At Home with Teenie Harris

Charles “Teenie” Harris (1908-1998) was an American photographer who chronicled life in predominately African American neighborhoods in Pittsburgh, Pennsylvania for the Pittsburgh Courier. Working for the newspaper from 1936 to 1975, Harris shot over 80,000 negatives, making his archive one of the largest and most complete photographic collections of a minority group in the United States. Considered a working class photographer, Harris had his beat in which he frequented the same neighborhoods everyday, most notably The Hill District. The Hill, as it is often referred to as, was the birthplace of, and inspiration for August Wilson’s collection of plays, The Pittsburgh Cycle. Harris showed nearly every single facet of life in his photographs and was nicknamed ‘One Shot’ as he rarely retook an image.

This collection includes images made of home life, both staged and candid. Primarily using a Speed Graphic camera, Harris was able to show these moments in great detail and spontaneity. Ranging from weddings to birthdays, and games to posed shots, these images subvert stereotypes and reaffirm the beauty of life. There are many striking images in Harris’ archive as he photographed major celebrities of his time, but it is in the breadth of images that show everyday lives of ordinary people where he finds his strength.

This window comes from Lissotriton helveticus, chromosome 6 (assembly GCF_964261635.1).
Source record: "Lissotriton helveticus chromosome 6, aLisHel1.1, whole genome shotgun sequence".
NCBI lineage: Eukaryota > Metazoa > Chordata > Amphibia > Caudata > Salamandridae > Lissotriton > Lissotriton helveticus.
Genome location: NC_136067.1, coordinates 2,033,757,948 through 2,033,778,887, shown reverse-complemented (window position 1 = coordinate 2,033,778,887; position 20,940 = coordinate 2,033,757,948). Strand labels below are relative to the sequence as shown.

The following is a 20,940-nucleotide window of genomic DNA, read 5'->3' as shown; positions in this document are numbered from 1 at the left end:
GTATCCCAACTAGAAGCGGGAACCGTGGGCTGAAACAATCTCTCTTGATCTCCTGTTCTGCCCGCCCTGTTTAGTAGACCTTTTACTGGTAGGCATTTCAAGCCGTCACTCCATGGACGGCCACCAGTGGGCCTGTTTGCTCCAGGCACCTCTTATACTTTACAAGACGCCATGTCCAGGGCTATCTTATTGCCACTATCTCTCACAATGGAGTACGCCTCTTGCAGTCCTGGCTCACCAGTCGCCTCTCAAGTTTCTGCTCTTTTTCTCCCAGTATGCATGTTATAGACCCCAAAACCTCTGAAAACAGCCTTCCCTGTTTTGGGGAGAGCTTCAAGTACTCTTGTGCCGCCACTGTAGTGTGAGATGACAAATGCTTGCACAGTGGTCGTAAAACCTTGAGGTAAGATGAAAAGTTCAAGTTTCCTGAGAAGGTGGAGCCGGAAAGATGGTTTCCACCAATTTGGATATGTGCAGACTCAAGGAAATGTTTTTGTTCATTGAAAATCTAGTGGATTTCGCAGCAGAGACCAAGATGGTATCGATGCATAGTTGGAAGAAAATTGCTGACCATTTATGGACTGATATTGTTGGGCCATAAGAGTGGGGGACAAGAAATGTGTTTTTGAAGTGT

One moment that is quiet in its beauty shows his young son Ira Vann Harris spraying his brother, Lionel Harris, with a garden hose. In this image, you can see the bottom of Harris’s coat hanging from the fence, suggesting he stumbled upon his children playing in the yard. Another image shows his wife, Elisa Elliott Harris, washing their laughing daughter Crystal Harris as Cheryl “Tiny” Harris stands outside the tub smiling. In a different moment, Harris shows us two young girls being amused by talking with former slave Sabre “Mother” Washington. While so many of these images are staged or shot in a way that would look good in a newspaper, Harris’ genuine connection with his subjects elevates his work and brings his voice into the canon of American documentary photography 

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